Sunday, October 14, 2012

The Raven Boys, by Maggie Stiefvater: Indiana Jones and the lost Tarot Cards

The Raven Boys
by Maggie Stiefvater
Scholastic Press, 2012.
ARC Digital Copy via NetGalley

Blue Sargent comes from a family of psychic women, who have told her for years that she will kill her first love with a kiss.  Consequently, she has avoided the wealthly Raven boys of nearby Aglionby Academy, so called for the raven patch on their school uniforms.   Naturally, Blue is none too thrilled when a group of Raven boys begin to appear everywhere in her life.  These Raven boys are held together by their irresistible poised ringleader, Gansey but they are as different as they can be, ranging from the quiet Noah, the brash and angry Ronan, and the hardworking local scholarship student Adam.  Gansey is on a quest for the lost Glendower, a vanished ancient Welsh king.  Legend tells that whomever finds him will have the power of one wish.  Blue is wrapped into their friendship and the adventure, assisting the group in following the magical ley lines that may lead them to Glendower.  The quest is not without adversity, foes, secrets, and danger for each member of the group, though their friendship is strong and the adventure gripping.  The first in a series, this book is as exciting as it is mysterious.  Though child abuse, murder, and violence occur, the strong themes of friendship and family outweigh them.  This title is a strongly recommended purchase for all school and public libraries, particularly those housing other Stiefvater titles; it has appeal for all readers aged 12 and up (including adventure seeking adults!). 

By now, everyone and their brother's girlfriends cousins friends dog appears to have reviewed and/or read this one - I totally dragged my feet in writing this - but I'm going to tell all two of my dedicated readers about this new fiesty, paranormal, fun Stiefvater book-child.  Although, frankly, I'm torn about calling this title paranormal, or even's both and none of these thing, and neither of them do it justice.  The closest thing I've seen to summing up the appeal of is came in a tweet I read and cannot now find, which basically called this book a pseudo-literary Indiana Jones for teens.  Touche.  Damn straight too - Gansey is a total Indy, replete with an Achilles heel (ie. bees instead of snakes).  All he lacks is an awesome hat.  Though we get much of the story told from Blue's pov (it alternates between Blue, Gansey, Adam, and the villainous Latin teacher whose name I forget), it truly is Gansey who is the ringleader in this motley crew of prepsters.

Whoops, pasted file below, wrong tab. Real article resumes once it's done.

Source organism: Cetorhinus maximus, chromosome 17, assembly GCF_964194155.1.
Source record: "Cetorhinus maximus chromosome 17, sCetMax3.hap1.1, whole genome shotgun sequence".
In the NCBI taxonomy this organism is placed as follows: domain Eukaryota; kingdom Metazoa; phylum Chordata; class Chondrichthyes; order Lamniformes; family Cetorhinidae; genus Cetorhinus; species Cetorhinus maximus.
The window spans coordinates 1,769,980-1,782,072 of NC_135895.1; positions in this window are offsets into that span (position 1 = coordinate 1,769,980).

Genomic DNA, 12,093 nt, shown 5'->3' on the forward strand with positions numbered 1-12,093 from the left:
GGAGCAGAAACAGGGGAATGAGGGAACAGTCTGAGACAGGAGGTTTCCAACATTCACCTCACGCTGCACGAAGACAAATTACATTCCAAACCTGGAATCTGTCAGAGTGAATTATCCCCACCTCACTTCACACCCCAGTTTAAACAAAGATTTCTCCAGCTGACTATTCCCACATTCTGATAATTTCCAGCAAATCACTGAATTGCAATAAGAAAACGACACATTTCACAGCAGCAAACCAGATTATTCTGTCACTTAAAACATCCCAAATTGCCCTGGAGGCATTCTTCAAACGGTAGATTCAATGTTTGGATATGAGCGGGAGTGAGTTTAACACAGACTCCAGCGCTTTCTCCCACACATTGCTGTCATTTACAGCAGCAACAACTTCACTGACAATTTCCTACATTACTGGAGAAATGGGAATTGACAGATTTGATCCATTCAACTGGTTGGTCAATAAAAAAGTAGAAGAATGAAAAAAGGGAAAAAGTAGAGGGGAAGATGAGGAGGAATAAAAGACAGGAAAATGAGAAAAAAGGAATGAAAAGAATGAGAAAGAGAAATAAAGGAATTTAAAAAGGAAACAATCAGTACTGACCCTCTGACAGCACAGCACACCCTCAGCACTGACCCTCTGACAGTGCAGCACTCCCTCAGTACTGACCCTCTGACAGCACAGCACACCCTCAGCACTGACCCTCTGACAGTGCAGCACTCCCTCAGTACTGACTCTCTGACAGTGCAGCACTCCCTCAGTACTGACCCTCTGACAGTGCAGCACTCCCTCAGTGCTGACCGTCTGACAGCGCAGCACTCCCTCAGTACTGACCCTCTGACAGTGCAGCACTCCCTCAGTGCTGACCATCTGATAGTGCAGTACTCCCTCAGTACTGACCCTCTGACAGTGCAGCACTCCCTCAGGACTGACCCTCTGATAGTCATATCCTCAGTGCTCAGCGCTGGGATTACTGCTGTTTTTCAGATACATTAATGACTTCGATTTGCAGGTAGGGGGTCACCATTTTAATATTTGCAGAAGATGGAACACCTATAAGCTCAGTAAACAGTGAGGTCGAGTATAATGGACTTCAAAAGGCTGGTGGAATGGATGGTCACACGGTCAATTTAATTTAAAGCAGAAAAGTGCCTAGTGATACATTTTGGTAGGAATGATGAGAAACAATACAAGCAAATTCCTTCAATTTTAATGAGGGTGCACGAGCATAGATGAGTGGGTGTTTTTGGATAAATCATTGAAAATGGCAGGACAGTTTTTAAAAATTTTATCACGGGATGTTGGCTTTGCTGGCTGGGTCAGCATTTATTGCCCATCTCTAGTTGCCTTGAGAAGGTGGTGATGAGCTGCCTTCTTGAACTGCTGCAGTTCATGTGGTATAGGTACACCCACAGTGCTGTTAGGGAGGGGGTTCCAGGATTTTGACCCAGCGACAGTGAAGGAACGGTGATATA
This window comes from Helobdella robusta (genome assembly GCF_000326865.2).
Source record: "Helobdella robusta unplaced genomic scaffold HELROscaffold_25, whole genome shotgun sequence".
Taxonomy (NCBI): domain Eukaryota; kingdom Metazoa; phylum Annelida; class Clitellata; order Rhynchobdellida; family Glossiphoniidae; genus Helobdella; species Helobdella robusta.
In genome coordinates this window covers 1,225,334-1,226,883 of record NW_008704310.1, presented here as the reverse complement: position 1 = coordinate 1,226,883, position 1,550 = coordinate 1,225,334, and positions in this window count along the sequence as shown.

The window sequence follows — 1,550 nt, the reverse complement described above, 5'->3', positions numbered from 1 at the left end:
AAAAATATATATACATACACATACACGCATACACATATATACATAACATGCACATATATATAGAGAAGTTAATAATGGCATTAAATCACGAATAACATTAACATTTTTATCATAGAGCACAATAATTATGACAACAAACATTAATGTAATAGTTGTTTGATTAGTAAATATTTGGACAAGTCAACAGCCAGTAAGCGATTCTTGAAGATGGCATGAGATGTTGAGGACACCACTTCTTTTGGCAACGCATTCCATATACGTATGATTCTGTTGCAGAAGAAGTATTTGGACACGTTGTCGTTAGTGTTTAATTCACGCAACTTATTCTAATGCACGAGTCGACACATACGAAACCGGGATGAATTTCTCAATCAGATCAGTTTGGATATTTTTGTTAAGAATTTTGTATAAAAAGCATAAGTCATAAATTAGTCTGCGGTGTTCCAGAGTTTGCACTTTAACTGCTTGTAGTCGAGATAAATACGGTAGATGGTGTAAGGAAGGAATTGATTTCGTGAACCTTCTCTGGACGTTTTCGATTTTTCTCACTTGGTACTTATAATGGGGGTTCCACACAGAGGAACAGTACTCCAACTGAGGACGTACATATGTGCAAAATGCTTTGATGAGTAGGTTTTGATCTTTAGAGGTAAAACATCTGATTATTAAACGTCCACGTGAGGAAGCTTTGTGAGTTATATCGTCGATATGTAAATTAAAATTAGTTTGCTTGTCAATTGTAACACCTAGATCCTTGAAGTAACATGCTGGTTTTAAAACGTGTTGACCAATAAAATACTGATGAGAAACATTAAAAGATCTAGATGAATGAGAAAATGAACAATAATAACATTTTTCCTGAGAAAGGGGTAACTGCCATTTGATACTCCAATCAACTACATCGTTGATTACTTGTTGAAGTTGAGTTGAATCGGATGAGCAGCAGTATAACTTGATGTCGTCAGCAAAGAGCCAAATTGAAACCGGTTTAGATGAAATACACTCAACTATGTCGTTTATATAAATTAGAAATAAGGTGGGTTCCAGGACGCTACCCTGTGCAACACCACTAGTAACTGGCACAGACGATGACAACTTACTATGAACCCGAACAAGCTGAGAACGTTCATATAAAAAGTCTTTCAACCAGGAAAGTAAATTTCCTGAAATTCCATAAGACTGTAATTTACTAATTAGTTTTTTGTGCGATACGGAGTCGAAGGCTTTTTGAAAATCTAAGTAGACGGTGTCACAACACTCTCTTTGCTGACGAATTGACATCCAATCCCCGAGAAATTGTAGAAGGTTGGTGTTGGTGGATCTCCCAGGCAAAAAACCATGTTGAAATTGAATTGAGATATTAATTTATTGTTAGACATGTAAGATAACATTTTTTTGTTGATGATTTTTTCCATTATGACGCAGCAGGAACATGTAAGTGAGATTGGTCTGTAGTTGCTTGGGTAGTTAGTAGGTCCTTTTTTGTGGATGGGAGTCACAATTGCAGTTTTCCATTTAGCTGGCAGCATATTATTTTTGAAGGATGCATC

And what a fabulous group of friends they are!  They bicker, beat each other up, and snark at each other, but they always have each others backs, and fiercely so.  Don't we all have memories of having friendship group crushes, or the feeling of being included in such a group?  Through Blue, we get to have this experience with these Raven boys.  But like Blue, don't your feelings about the crush-worthiness of the boys shift like the ever-changing sands of time?  I mean, how can you choose between serious, hardworking, hard life, scholarship student with a complex about it Adam?  Or bad tempered bad boy with a soft spot for his baby raven and friends Ronan?  Or MAJOR SPOILER (in white, so highlight if you want to read it): sweet and quiet but oh so ghostly Noah?  Or Gansey.  Seriously, who, even you straight men and non-straight women amongst us, doesn't have a crush on Indiana Jones? 
I also love that the story is a few tea leaves short of a full Tarot deck, if you know what I mean.  No?  Me either.  It is permeated with magic, yet not in the same way other books are, perhaps because it is not as understood and therefore kind of undefinable.  But I really love that it takes stuff (psychic stuff) that is normally seen (even in Harry Potter) as kind of off-beat, and validates it, magically speaking.  But I'm totally calling Blue's kissing problem as being used to test a theory in a subsequent book.  She's going to kiss all the boys!  Kidding. 
This brings me to my final point in this ramble:  I wish I could unread this right now, but reread it in the future.  Frankly, I am tired of waiting around for sequels, devouring my desserts in small bites, one at a time, spread out across years!  If you feel the same way, wait!  You will not be disappointed, even if you don't wait, but methinks this series (if the crazy, teasing cliffhanger is any indication) will be best enjoyed all at once, on a cold fall day, with a steaming mug of hot cider! 

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